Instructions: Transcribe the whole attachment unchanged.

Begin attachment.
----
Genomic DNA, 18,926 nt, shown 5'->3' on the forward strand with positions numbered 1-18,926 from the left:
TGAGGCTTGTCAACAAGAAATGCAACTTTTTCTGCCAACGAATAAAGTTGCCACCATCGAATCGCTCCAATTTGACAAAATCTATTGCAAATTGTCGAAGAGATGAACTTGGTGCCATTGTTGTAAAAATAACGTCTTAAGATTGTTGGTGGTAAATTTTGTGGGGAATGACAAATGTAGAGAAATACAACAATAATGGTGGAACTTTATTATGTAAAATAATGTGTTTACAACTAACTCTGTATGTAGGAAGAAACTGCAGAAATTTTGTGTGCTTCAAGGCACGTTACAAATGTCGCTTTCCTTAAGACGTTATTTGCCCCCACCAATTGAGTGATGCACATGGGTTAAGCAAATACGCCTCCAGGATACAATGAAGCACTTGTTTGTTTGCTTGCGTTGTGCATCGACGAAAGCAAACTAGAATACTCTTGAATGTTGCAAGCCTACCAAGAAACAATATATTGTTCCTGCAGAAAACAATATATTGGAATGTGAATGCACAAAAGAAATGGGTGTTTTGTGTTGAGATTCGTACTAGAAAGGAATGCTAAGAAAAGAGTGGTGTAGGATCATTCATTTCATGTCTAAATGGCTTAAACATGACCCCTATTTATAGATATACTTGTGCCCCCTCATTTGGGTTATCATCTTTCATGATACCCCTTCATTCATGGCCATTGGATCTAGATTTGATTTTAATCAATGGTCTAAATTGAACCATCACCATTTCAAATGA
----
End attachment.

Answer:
Genomic DNA, 18,926 nt, shown 5'->3' on the forward strand with positions numbered 1-18,926 from the left:
TGAGGCTTGTCAACAAGAAATGCAACTTTTTCTGCCAACGAATAAAGTTGCCACCATCGAATCGCTCCAATTTGACAAAATCTATTGCAAATTGTCGAAGAGATGAACTTGGTGCCATTGTTGTAAAAATAACGTCTTAAGATTGTTGGTGGTAAATTTTGTGGGGAATGACAAATGTAGAGAAATACAACAATAATGGTGGAACTTTATTATGTAAAATAATGTGTTTACAACTAACTCTGTATGTAGGAAGAAACTGCAGAAATTTTGTGTGCTTCAAGGCACGTTACAAATGTCGCTTTCCTTAAGACGTTATTTGCCCCCACCAATTGAGTGATGCACATGGGTTAAGCAAATACGCCTCCAGGATACAATGAAGCACTTGTTTGTTTGCTTGCGTTGTGCATCGACGAAAGCAAACTAGAATACTCTTGAATGTTGCAAGCCTACCAAGAAACAATATATTGTTCCTGCAGAAAACAATATATTGGAATGTGAATGCACAAAAGAAATGGGTGTTTTGTGTTGAGATTCGTACTAGAAAGGAATGCTAAGAAAAGAGTGGTGTAGGATCATTCATTTCATGTCTAAATGGCTTAAACATGACCCCTATTTATAGATATACTTGTGCCCCCTCATTTGGGTTATCATCTTTCATGATACCCCTTCATTCATGGCCATTGGATCTAGATTTGATTTTAATCAATGGTCTAAATTGAACCATCACCATTTCAAATGA